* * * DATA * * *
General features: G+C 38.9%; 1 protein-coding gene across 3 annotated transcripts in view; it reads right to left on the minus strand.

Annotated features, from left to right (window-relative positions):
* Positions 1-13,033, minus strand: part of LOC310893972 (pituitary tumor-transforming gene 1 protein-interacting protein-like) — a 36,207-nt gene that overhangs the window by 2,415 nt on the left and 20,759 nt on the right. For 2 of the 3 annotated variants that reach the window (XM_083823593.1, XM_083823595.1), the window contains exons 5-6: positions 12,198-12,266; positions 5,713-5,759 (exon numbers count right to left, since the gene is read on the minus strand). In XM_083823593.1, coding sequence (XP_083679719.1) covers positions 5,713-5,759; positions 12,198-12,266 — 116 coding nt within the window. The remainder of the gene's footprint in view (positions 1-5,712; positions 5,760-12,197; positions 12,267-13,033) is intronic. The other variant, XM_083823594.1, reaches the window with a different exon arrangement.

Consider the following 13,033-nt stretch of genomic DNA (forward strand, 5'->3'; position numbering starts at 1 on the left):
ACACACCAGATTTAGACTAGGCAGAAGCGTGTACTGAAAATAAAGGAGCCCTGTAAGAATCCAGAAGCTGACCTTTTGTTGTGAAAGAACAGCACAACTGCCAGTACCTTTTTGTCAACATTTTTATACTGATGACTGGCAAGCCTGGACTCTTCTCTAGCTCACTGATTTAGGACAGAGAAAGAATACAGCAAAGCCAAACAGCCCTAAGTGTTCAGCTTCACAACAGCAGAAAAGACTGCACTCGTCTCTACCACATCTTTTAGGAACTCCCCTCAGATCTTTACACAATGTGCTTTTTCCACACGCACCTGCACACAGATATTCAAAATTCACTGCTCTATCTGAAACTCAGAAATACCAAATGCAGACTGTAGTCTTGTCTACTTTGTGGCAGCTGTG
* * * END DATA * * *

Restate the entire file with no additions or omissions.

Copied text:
General features: G+C 38.9%; 1 protein-coding gene across 3 annotated transcripts in view; it reads right to left on the minus strand.

Annotated features, from left to right (window-relative positions):
* Positions 1-13,033, minus strand: part of LOC310893972 (pituitary tumor-transforming gene 1 protein-interacting protein-like) — a 36,207-nt gene that overhangs the window by 2,415 nt on the left and 20,759 nt on the right. For 2 of the 3 annotated variants that reach the window (XM_083823593.1, XM_083823595.1), the window contains exons 5-6: positions 12,198-12,266; positions 5,713-5,759 (exon numbers count right to left, since the gene is read on the minus strand). In XM_083823593.1, coding sequence (XP_083679719.1) covers positions 5,713-5,759; positions 12,198-12,266 — 116 coding nt within the window. The remainder of the gene's footprint in view (positions 1-5,712; positions 5,760-12,197; positions 12,267-13,033) is intronic. The other variant, XM_083823594.1, reaches the window with a different exon arrangement.

Consider the following 13,033-nt stretch of genomic DNA (forward strand, 5'->3'; position numbering starts at 1 on the left):
ACACACCAGATTTAGACTAGGCAGAAGCGTGTACTGAAAATAAAGGAGCCCTGTAAGAATCCAGAAGCTGACCTTTTGTTGTGAAAGAACAGCACAACTGCCAGTACCTTTTTGTCAACATTTTTATACTGATGACTGGCAAGCCTGGACTCTTCTCTAGCTCACTGATTTAGGACAGAGAAAGAATACAGCAAAGCCAAACAGCCCTAAGTGTTCAGCTTCACAACAGCAGAAAAGACTGCACTCGTCTCTACCACATCTTTTAGGAACTCCCCTCAGATCTTTACACAATGTGCTTTTTCCACACGCACCTGCACACAGATATTCAAAATTCACTGCTCTATCTGAAACTCAGAAATACCAAATGCAGACTGTAGTCTTGTCTACTTTGTGGCAGCTGTG